by Jeremy Likness
It is important that you know how to shop for quality foods. This section explains how to maximize your trips to the grocery store by revealing exactly how to read labels and find healthy foods. It is not very complicated, but a little knowledge can go a long ways when it comes to healthy shopping.
Foods are often "grouped" on ingredients lists to present the items in a specific way. Sometimes this is for legitimate reasons, and sometimes it can be downright tricky. Most people understand that ingredients should be listed in descending order of quantity -- in other words, the ingredient that occurs the most in the product should also be listed first. Therefore, someone looking for a protein bar will be happy to pick up something that reads:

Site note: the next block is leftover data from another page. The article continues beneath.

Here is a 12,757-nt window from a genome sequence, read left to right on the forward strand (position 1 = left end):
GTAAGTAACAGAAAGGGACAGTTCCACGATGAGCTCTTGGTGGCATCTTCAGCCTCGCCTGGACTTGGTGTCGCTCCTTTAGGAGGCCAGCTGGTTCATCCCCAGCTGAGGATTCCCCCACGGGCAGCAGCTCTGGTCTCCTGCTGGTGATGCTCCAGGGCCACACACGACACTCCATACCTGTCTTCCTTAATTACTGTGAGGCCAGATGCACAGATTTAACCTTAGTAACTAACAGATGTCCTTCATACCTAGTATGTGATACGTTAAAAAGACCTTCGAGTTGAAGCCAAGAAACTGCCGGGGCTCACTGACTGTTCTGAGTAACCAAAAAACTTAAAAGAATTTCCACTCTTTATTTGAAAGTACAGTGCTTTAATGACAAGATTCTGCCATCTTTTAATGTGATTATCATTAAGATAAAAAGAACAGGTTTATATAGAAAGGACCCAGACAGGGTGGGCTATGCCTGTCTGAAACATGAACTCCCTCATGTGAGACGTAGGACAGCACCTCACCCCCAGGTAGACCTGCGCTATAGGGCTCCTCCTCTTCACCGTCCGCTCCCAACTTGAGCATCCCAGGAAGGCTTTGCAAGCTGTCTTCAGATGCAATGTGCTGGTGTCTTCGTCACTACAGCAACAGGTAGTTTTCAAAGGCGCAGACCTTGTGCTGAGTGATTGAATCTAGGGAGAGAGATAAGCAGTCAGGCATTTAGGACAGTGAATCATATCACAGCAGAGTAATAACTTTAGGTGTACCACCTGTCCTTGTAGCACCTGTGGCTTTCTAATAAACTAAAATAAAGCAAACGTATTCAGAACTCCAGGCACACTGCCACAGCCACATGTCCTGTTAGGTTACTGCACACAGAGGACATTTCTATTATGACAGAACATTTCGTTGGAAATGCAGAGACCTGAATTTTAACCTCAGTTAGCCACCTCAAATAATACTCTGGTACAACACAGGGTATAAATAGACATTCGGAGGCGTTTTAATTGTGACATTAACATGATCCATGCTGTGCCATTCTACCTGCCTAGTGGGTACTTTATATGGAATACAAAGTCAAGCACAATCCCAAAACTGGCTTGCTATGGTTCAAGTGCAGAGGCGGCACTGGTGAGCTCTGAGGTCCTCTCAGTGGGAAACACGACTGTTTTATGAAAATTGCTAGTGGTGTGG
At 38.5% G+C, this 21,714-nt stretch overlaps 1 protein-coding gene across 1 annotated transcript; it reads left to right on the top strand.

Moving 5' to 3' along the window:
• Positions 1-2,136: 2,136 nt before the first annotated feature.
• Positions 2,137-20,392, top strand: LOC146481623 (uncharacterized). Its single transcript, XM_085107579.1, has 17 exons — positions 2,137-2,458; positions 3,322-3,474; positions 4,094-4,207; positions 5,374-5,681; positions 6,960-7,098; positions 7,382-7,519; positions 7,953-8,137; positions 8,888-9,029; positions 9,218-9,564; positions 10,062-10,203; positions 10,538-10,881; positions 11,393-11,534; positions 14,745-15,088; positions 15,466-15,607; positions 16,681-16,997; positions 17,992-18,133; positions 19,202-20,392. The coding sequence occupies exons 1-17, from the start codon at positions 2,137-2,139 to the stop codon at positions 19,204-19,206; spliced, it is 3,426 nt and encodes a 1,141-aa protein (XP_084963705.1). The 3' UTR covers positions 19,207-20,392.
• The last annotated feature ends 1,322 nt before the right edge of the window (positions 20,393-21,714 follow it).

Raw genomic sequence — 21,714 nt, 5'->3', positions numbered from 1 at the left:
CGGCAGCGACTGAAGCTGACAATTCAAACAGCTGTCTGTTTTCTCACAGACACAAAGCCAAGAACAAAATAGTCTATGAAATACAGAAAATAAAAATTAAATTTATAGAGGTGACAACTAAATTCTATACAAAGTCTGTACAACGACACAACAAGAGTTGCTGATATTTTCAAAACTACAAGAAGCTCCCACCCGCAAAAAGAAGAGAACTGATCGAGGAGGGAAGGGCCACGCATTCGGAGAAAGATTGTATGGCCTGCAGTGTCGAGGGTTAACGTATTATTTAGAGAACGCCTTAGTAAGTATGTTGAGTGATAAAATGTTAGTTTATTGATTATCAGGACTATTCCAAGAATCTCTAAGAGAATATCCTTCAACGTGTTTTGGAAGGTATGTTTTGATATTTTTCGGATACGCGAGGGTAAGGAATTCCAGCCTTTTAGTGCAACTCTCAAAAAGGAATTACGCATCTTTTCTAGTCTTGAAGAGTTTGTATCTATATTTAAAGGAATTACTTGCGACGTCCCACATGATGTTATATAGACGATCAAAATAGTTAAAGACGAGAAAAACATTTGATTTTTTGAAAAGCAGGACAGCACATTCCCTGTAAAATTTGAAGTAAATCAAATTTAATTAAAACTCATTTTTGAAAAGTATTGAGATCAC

super-di-awesome Protein blend (hydrolyzed cow toes, whey), maltodextrin
The label will list protein, and zero sugars.
Of course, there is more going on here. That special protein blend -- what is it, really? Let's say our ingredients list had 10 grams of whey, 11 grams of cow toes (ew!) and 12 grams of maltodextrin. That list would need to be in descending order of quantity, or "maltodextrin, hydrolyzed cow toes, whey."
Anyone familiar with sugars knows that while maltodextrin doesn't affect the sugar count, it is very high glycemic and therefore not something you would want to be the primary ingredient (unless this was a post-workout shake). So looking at this label, the average consumer would say to themselves, "High in sugar, tons of poor protein, and only a little whey."
So what to do? Simple. The company groups the cow toes and whey together. This is the "super-di-awesome protein blend." Because the sum of the ingredients is 10 + 11 = 21, this new "blend" can be listed before the maltodextrin, with the components of the blend listed in order.